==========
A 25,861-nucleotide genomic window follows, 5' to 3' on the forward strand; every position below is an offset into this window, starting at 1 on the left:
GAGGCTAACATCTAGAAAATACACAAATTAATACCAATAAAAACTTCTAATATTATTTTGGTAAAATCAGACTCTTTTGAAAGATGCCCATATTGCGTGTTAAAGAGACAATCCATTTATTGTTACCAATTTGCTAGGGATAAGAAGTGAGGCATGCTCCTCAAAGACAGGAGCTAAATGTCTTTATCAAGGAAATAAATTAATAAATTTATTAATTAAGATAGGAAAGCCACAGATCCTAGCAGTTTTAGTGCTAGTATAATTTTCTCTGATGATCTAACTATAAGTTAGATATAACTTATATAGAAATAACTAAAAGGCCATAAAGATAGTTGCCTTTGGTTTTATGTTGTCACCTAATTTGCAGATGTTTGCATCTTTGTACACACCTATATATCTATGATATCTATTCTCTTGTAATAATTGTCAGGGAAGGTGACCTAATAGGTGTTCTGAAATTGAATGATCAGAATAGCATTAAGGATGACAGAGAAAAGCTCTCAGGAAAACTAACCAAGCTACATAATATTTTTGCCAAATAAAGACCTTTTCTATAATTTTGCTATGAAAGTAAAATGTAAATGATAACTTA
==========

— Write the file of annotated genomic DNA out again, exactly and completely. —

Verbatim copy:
A 25,861-nucleotide genomic window follows, 5' to 3' on the forward strand; every position below is an offset into this window, starting at 1 on the left:
GAGGCTAACATCTAGAAAATACACAAATTAATACCAATAAAAACTTCTAATATTATTTTGGTAAAATCAGACTCTTTTGAAAGATGCCCATATTGCGTGTTAAAGAGACAATCCATTTATTGTTACCAATTTGCTAGGGATAAGAAGTGAGGCATGCTCCTCAAAGACAGGAGCTAAATGTCTTTATCAAGGAAATAAATTAATAAATTTATTAATTAAGATAGGAAAGCCACAGATCCTAGCAGTTTTAGTGCTAGTATAATTTTCTCTGATGATCTAACTATAAGTTAGATATAACTTATATAGAAATAACTAAAAGGCCATAAAGATAGTTGCCTTTGGTTTTATGTTGTCACCTAATTTGCAGATGTTTGCATCTTTGTACACACCTATATATCTATGATATCTATTCTCTTGTAATAATTGTCAGGGAAGGTGACCTAATAGGTGTTCTGAAATTGAATGATCAGAATAGCATTAAGGATGACAGAGAAAAGCTCTCAGGAAAACTAACCAAGCTACATAATATTTTTGCCAAATAAAGACCTTTTCTATAATTTTGCTATGAAAGTAAAATGTAAATGATAACTTA